2. A detailed blueprint is drawn up and materials are priced out so that the homeowner has a solid cost estimate.
  3. The builder to the building department submits deck plans. Technicians visit to mark the site for underground services.
  4. The site is prepared by staking out string around the outline of the deck. Any necessary sod is removed.
  5. After the position of the piers and footers is established, holes are dug and the piers and footers are set. The ledger board is installed on the house. Support posts are installed, followed by beams and joists.
  6. With the general structure established, decking boards are nailed in place and then trimmed.
  7. Additional features such as stairs railing are added.
  8. If needed, the deck is stained and sealed for durability.

Decking materials

The lower, structural part of the deck is determined by code requirements and is usually made of pressure-treated lumber. However, there are several options available for the top deck. Removing old deck materials from an existing deck and replacing them is one way to renovate a deck. This reduces costs since the entire outdoor deck structure does not need to be rebuilt.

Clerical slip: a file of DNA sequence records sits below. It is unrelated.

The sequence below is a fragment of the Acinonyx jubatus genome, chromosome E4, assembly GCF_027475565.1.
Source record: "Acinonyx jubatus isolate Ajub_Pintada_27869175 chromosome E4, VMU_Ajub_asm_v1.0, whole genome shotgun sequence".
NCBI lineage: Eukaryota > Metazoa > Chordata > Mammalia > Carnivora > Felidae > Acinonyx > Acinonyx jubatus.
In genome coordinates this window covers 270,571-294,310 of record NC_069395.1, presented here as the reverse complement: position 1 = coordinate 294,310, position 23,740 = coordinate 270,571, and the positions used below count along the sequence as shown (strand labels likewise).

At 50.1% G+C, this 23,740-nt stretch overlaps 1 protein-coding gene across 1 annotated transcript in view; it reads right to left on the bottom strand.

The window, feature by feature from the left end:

1. Composites:

Wood composites are created from recycled plastics and wood fibres. They are favoured due to their softness underfoot and durability. Wood composite decks do not need staining or sealing, either initially or at any point in their lifespan. Composites’ colours can fade over time, especially in sunnier areas. While composites are low-maintenance, they are not maintenance-free. Like other decking materials, they must periodically be clean of moss, mold, and mildew, especially if the deck is shaded.

Link for inspiration

  1. Fiberglass:

The fibreglass deck material is very popular now. It can be painted or stained and it lasts forever. Slip-resistant fibreglass panels overlap to form a continuous solid surface, making it especially good when decking over a lower area that needs to stay dry. Fibreglass deck panels do not rot, rust, or harbour mildew. Which makes fibreglass decking ideal for high-moisture conditions.

Link for inspiration

  1. Tropical hardwoods:

LPE and tigerwood are but two of the many species of tropical hardwoods commonly used as decking materials. These dense woods are difficult to cut and drill, but this density also means that the decks’ longevity will surpass that of pressure-treated wood, redwood, and cedar. Despite being expensive, tropical hardwoods help both the deck and the home maintain value over the years, even into resale.

Link for inspiration

  1. Redwood and cedar: